Opinion and Analysis
If business is a game, here are the rules
Posted Thursday, June 21 2012 at 19:51
Last week, I started a discussion on possible reasons why start-ups do not thrive. I drew lessons from the game of chess and how these can help investors.
We covered three lessons namely; a good business plan, laying strong foundations and preparing for competition.
In this final part of the series, we continue with the lessons.
Lesson Four: Keep records
Chess is one of the few games, in fact the only one, where every move of the game can be recorded accurately on a piece of paper for reference. What this means is that, for a recorded game, the players can retrace steps they played and reflect on performance.
Similarly, thanks to recording even non-players can review the games. Thus, a game that was played more than 100 years ago, if it was recorded, can be replayed. Recording a chess game has enabled the game to flourish as new generations learn more techniques from the past.
Business start-ups need to have all their transactions recorded. Proper record keeping means that the business owner can accurately tell how well they are doing financially. This means that one of the most important investments that new businesses should invest in is book-keeping. Records are the conscience of the business and the only real measure of progress.
Lesson Five: The entity is more important than individual
In a chess game, there are pieces with different ranks and powers. Pieces are accorded value by how much you stand to lose if you do. Pawns are the least powerful and have a value of one. Bishops and horses (knights) are second in line with a rank of three. Castles (rooks) have a rank of five. The queen is the most powerful at nine. The king is not assigned a value because, hypothetically, it can never be captured during the game.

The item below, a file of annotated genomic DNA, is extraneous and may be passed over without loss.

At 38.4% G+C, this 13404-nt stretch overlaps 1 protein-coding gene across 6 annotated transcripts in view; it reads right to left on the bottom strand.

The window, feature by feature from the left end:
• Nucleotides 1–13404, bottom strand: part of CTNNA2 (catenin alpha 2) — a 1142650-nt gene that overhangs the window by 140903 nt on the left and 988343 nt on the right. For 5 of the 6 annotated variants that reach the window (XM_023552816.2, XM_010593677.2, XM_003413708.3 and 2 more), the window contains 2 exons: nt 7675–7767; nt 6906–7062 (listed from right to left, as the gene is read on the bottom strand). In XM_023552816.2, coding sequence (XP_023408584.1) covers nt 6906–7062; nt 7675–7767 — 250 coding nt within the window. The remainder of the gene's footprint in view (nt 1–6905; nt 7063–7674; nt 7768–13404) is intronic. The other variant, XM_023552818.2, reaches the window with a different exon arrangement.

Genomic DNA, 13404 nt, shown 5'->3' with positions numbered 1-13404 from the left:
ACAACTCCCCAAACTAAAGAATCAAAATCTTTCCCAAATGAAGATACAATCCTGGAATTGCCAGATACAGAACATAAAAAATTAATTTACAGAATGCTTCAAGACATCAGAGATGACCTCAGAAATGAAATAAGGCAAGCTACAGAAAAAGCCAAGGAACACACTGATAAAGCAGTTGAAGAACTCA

Players, in a bid to gain control, exchange their pieces. Often, they make sure to exchange pieces of equal value (say a horse for a bishop). Exchanging a higher value to lower value piece is seen as a weakening move.
However, chess professionals know that this rule is not straightforward. There are times when it makes sense to let go of your higher value piece to gain good position to attack. Such an exchange is known as a sacrifice.
Such professionals know that no part of their pieces are indispensable; even the queen.
Strategic positioning is sometimes more important than the value, just like in business.
Some employees may think they are more important than the business. Such a notion cannot be tolerated. For the sake of the business, it should be known that anyone can be let go. No one is too important to risk the growth of the business. All members of the business must work as a team. If we have to cut down salaries to remain competitive, so be it. If an arm of the business is rendered irrelevant, say by technology, unless it can be absorbed usefully into other departments, the painful decision would be to let them go.
This is the hard but painfully true adage of business. The main role of a business is, at the risk of sounding overly capitalistic, not to provide employment. It is to provide a service that provides a solution while giving a fair return to the ownership.